Factual · Powerful · Original · Iconoclastic
Here’s a good way to commemorate Earth Day 2000: Skip Erin Brockovich, and buy your family a good science textbook instead.
Audiences and critics are falling hard for Julia Roberts’ low-cut, high-heeled portrayal of the real-life Brockovich. She’s a foul-mouthed file clerk who took on an evil utility company that allegedly poisoned residents in the desert town of Hinkley, Calif. Brockovich scored $2 million in legal bonuses. Roberts made $20 million playing Pretty Woman meets A Civil Action. Over the past four weeks, the box-office smash grossed nearly $90 million.
Brockovich, played by Julia Roberts, is no boob. But she’s no heroine, either.
It’s a titillating story about toxic torts, no question. But the movie and the real-life drama behind it contain about as much scientific credibility as Leo DiCaprio’s global warming crib notes.
Like many environmentalist crusaders before her, Brockovich catalogued a cornucopia of illnesses in a small town, and connected them to a single pollutant. Minute amounts of the heavy metal Chromium 6, she claimed, had caused everything from uterine and breast cancer to birth defects, nosebleeds, rashes, immune disorders and miscarriages. Under pressure from the bull-headed Brockovich and some out-of-town legal heavyweights who collaborated with Brockovich’s law firm, the accused polluter — Pacific Gas & Electric — shelled out over $300 million to settle the case.
Did the company’s cave in mean they were guilty as charged? Was science really on the plaintiffs’ side? Investigative journalist and science author Michael Fumento checked it out. As he reported in the Wall Street Journal last week, "no one agent could possibly have caused more than a handful of the symptoms described, and Chromium 6 in the water almost certainly couldn’t have caused any of them."
Fumento found that the U.S. Environmental Protection Agency’s own risk information concluded that "no data were located in the available literature that suggested that (Chromium 6) is carcinogenic by the oral route of exposure." The substance has been shown to cause cancer only through inhalation of large doses over many years. High-dose tests in rodents and dogs failed to demonstrate ill effects.
Moreover, Fumento discovered, recent research on Chromium 6 exposure at the Hinkley plant showed that "not only was there no excess of cancer when compared to the general California population, but that the overall PG&E worker death rate was significantly much lower than those of other Californians. Are we to believe that something causing no harm at the plant itself is nonetheless wreaking havoc on those living nearby?"
In response, the real Brockovich and her high-powered attorney friends point to thousands of pages of poignant testimonials from Hinkley townspeople. "These people are rightfully outraged. And the rest of us should be, too," Brockovich wrote in a letter to the Wall Street Journal." (The complete exchange, including links to Fumento’s scientific sources - Brockovich and company provided no such citations in their rebuttal — can be found at www.fumento.com.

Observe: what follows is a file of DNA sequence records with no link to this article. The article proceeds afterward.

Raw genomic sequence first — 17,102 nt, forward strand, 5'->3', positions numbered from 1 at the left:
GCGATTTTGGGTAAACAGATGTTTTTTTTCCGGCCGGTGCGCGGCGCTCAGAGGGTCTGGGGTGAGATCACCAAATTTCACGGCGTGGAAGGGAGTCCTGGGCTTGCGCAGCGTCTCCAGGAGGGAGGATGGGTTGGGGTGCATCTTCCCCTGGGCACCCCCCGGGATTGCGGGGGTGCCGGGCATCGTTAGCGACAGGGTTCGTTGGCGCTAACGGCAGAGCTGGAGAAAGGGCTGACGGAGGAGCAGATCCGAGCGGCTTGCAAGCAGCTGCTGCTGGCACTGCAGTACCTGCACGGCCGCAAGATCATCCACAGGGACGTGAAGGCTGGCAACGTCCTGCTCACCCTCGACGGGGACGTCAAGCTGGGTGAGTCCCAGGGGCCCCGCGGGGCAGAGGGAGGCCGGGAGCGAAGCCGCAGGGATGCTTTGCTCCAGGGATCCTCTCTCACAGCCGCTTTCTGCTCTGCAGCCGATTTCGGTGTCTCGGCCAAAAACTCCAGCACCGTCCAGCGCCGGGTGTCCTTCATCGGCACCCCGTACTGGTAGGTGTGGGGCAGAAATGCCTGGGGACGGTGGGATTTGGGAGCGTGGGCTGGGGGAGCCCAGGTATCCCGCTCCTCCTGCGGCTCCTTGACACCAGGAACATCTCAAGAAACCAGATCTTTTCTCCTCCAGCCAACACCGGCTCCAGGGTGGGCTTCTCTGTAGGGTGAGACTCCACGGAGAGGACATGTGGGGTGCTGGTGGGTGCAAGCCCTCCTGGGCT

Individual anecdotes always make good witness statements and emotional dramas. They are not, however, scientific proof. Miscarriages are common. Everyone gets rashes and nosebleeds. And just look at the hard data on birth defects: On an average day in the United States, according to data from the National Center for Health Statistics, 10,860 babies are born. Of those, 412 are born with birth defects, and 20 die as the result of a birth defect. Between 80,000 to 120,000 babies out of roughly 4 million born annually have at least one major malformation. The causes of about 60 percent of all birth defects are unknown.
The question is whether the "victims" identified by Brockovich suffered from these various ailments at higher rates than the normal population, and whether the accused pollutant could have possibly been responsible for the entire range of maladies Brockovich recorded. In the only other skeptical piece about Erin Brockovich to appear in a major mainstream newspaper, New York Timesscience reporter Gina Kolata noted this week that "federal agencies whose scientists were not involved in the litigation said evidence was lacking that chromium (VI) in groundwater caused a myriad of health problems."
In a more scientifically literate nation, movies like Erin Brockovich would be properly viewed as farce, and the junk lawsuits they glorify would be properly exposed as fraud. Alas, the cold, hard facts are no match for a warm smile, dazzling cleavage, and a blinding Hollywood spotlight.